The last dog in Antarctica

I know I said I’d come back to the story of the first woman to land in Antarctica, but I just have to digress and tell you about the last dog in Antarctica instead.

One of the most surreal moments of my trip would have to be standing by a rock cairn at the top of a high hill in Antarctica with snow and ice and rocks spreading out around me in every direction, holding a huge Australian flag that has been there in a cairn since 1939 (left by Sir Hubert Wilkins), accompanied by a lifesize fibreglass seeing eye dog called Stay.

Back in 1991, so the story goes, a group of Antarctic expeditioners were coming home from the pub one night in Hobart having drowned their sorrows about the imminent removal of huskies from Antarctic bases. Huskies were a huge part of Antarctic life, but under the new Madrid Protocol, all non-native creatures were to be removed from Antarctica for environmental reasons. This was a blow for the men and women who worked with and loved the huskies.

The expeditioners passed one of those fibreglass seeing eye dogs used by the Guide Dog Association to collect donations… in a moment of skulduggery – not the first in this story – they kidnapped her, thinking she’d be some comfort on those dog-less Antarctic bases. Apparently the plan was to take her to Antarctica, raise some funds, and hand her back a year or two later. But Stay’s adventures were just beginning.

According to an article on her in The Age last year (thankyou Google assistant Sarah), since 1991, “Stay” the guide dog has wintered at every Australian Antarctic station, conducted cultural exchange visits to the bases and ships of numerous others, and has even found her way to the North Pole – visiting the research station at Spitsbergen in the high Arctic, where she posed for a photograph at Roald Amundsen’s memorial. She has her own Facebook page (Stay Here). Her adventures include numerous sea voyages, piloting aircraft, being smuggled within mailbags and being forcibly repatriated to Hobart and incarcerated before being ”liberated” and smuggled back to the ice.

Remember how I came in by chopper from the ship when we first arrived at Davis? Stay was sitting in the new living quarters ready to welcome all newcomers to the station. However Laser Dave, our field guide, took advantage of a quiet moment to kidnap Stay and smuggle her into the Hagg so she could come with us. I don’t think I fully realised what exulted company I was in.

Dave the dognapper

Stay has been a fugitive and an Antarctic legend for 20 years – and she looks a little battered. Along the way she lost a leg (apparently in a brawl between a station leader and a chippy), but it’s been cleverly replaced with a wooden prosthetic and adds to her rakish character. She wears a number of stickers from places she’s been and her Antarctic passport, which is chained to her, has some intriguing stamps.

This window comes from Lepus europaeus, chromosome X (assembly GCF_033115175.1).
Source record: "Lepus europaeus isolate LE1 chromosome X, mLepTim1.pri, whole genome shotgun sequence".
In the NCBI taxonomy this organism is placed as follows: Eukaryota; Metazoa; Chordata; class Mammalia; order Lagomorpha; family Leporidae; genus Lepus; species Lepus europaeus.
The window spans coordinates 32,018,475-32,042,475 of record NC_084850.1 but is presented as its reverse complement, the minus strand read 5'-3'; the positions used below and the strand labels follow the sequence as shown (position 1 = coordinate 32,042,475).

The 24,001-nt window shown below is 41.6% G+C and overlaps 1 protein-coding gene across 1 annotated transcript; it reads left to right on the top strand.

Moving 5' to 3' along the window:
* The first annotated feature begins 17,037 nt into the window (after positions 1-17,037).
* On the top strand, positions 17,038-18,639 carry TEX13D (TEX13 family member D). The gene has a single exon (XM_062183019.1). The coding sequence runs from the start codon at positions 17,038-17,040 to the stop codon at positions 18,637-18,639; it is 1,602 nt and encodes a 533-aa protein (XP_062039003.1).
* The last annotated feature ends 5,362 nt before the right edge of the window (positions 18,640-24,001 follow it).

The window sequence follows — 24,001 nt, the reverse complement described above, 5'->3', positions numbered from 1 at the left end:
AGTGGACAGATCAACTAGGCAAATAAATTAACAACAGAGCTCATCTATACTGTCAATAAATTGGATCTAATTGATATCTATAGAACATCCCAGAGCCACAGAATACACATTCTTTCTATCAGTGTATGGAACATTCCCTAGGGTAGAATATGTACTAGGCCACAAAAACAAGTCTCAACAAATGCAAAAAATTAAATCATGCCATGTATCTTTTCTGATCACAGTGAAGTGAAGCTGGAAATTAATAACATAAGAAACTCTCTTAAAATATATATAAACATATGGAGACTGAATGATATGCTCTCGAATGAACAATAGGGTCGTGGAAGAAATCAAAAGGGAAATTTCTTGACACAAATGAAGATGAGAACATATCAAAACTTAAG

It was great to have Stay with us in the field huts – though I’ve heard since that Dave’s dognapping stymied the plans of some expeditioners who wanted to smuggle her to Mawson station and out to a field camp. Sorry Julie! And I heard a rumour that she was coming back to Hobart for the Mawson centenary celebrations – but if she is in fact on the ship with us, she’s incognito.

What I like most about Stay – she personifies (dogonifies?) the wacky, crazy, creative, irrational side of Antarctic life that’s been part of human endeavour on the ice continent since the first explorers came here. Perhaps it’s what happens when you put humans in such an extreme environment. Alongside extraordinary feats of exploration, and complex scientific study that’s contributing to human knowledge, in Antarctica there has always been games, music, song, poetry, photography, film, recording, drawing, painting, cartooning, dance, dressing up, cross-dressing, strange practices with hair, practical jokes, comedy, books, newspapers, theatre and madcap activities like the midwinter dip. Long may the Antarctic sub culture live and thrive.

The footnote to Stay’s story – the legend also says that there’s been several collections over the years to compensate the guide dogs for the loss of Stay. I hope that’s true. If the fundraising efforts of Aurora Australis crew members for Camp Quality are any guide, then Antarctic generosity is alive and thriving.

Jesse xxx

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About Jesse Blackadder

Living at the easternmost tip of Australia on the caldera of an extinct volcano, Jesse Blackadder is a novelist, freelance writer and Doctor of Creative Arts. She is fascinated by landscapes, adventurous women and very cold places and has published three adult novels and three novels for children.
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3 Responses to The last dog in Antarctica

  1. Kathy Holder says:

    Fabulous story. I enjoyed it very much. And they did a good job on the leg repair. Considering how many ponies were also brought to Antarctica do you think they may consider something for them as well?

  2. Keyon says:

    BS low – rataionlity high! Really good answer!

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